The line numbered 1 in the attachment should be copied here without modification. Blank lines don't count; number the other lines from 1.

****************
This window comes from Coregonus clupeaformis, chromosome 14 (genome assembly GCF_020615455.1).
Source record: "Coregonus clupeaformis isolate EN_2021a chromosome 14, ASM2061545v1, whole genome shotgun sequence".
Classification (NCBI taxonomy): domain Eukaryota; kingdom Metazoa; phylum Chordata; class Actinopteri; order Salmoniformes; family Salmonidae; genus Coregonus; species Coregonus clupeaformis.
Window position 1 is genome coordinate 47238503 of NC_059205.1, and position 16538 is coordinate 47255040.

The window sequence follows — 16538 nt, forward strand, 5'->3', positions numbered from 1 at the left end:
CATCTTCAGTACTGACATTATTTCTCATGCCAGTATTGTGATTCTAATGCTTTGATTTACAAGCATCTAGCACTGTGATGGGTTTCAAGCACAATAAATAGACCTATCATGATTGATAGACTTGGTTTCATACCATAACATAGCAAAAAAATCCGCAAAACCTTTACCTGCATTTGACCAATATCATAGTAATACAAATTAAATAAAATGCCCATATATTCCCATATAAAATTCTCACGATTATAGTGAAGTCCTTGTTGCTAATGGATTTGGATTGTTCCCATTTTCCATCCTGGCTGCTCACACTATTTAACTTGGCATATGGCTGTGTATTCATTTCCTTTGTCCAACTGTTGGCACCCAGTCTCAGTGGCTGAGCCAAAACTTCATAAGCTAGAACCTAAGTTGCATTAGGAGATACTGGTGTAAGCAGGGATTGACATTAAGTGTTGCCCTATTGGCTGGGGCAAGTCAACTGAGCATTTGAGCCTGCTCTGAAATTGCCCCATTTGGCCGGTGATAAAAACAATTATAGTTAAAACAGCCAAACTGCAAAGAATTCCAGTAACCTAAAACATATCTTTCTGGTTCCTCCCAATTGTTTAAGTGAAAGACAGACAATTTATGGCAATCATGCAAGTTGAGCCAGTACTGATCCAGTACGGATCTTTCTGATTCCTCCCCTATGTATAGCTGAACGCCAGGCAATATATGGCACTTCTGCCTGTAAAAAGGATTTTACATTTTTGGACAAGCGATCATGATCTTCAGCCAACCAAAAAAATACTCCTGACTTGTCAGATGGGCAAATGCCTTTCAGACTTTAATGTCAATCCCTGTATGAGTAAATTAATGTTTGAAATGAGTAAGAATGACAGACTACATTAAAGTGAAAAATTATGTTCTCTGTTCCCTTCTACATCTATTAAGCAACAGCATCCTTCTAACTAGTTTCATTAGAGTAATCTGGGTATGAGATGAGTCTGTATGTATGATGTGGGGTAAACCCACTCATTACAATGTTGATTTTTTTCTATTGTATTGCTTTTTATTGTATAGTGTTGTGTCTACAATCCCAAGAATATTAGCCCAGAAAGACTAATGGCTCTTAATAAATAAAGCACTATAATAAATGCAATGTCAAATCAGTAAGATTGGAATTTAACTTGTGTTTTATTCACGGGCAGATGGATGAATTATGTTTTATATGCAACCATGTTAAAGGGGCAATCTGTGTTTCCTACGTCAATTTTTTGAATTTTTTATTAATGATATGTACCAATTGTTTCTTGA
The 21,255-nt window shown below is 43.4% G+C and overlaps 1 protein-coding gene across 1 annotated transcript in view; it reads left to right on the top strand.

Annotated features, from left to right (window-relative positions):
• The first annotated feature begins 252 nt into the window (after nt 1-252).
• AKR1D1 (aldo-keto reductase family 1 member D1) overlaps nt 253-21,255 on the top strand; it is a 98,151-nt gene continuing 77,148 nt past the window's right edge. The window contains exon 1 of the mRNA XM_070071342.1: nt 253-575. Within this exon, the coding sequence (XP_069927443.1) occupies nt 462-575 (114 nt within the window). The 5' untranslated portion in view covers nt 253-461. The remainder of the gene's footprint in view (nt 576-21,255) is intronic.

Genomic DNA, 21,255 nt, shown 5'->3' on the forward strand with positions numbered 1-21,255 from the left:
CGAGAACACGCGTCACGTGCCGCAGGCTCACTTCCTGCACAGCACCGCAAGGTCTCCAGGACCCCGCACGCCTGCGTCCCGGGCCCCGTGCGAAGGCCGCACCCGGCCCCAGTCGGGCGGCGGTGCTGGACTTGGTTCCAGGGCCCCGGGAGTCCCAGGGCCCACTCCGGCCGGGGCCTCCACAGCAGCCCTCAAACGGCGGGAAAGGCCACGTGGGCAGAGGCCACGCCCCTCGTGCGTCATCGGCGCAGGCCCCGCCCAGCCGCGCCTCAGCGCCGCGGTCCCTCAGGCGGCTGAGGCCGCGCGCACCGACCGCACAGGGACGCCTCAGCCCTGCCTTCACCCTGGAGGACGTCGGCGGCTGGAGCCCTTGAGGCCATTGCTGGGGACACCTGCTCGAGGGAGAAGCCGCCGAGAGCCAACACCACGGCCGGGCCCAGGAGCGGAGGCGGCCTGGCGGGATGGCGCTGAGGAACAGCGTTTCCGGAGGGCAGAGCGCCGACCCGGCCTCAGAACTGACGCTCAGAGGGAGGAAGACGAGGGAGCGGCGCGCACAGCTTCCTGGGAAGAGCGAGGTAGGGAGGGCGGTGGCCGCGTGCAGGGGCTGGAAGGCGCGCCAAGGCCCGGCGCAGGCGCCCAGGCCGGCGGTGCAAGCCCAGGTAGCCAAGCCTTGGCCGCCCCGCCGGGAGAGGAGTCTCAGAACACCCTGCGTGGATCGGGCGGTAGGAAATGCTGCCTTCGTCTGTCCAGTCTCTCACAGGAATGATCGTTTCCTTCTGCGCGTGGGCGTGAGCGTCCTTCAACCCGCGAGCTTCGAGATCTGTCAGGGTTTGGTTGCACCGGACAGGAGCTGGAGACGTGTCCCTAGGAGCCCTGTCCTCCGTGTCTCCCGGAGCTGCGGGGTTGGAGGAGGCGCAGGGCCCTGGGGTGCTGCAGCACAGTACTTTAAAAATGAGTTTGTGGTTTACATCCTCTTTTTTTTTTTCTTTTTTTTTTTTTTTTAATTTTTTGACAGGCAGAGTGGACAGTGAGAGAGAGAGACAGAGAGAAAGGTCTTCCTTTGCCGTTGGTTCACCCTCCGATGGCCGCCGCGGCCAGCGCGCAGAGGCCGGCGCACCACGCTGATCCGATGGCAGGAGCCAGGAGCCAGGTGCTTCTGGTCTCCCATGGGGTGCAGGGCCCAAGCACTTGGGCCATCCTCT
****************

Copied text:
This window comes from Coregonus clupeaformis, chromosome 14 (genome assembly GCF_020615455.1).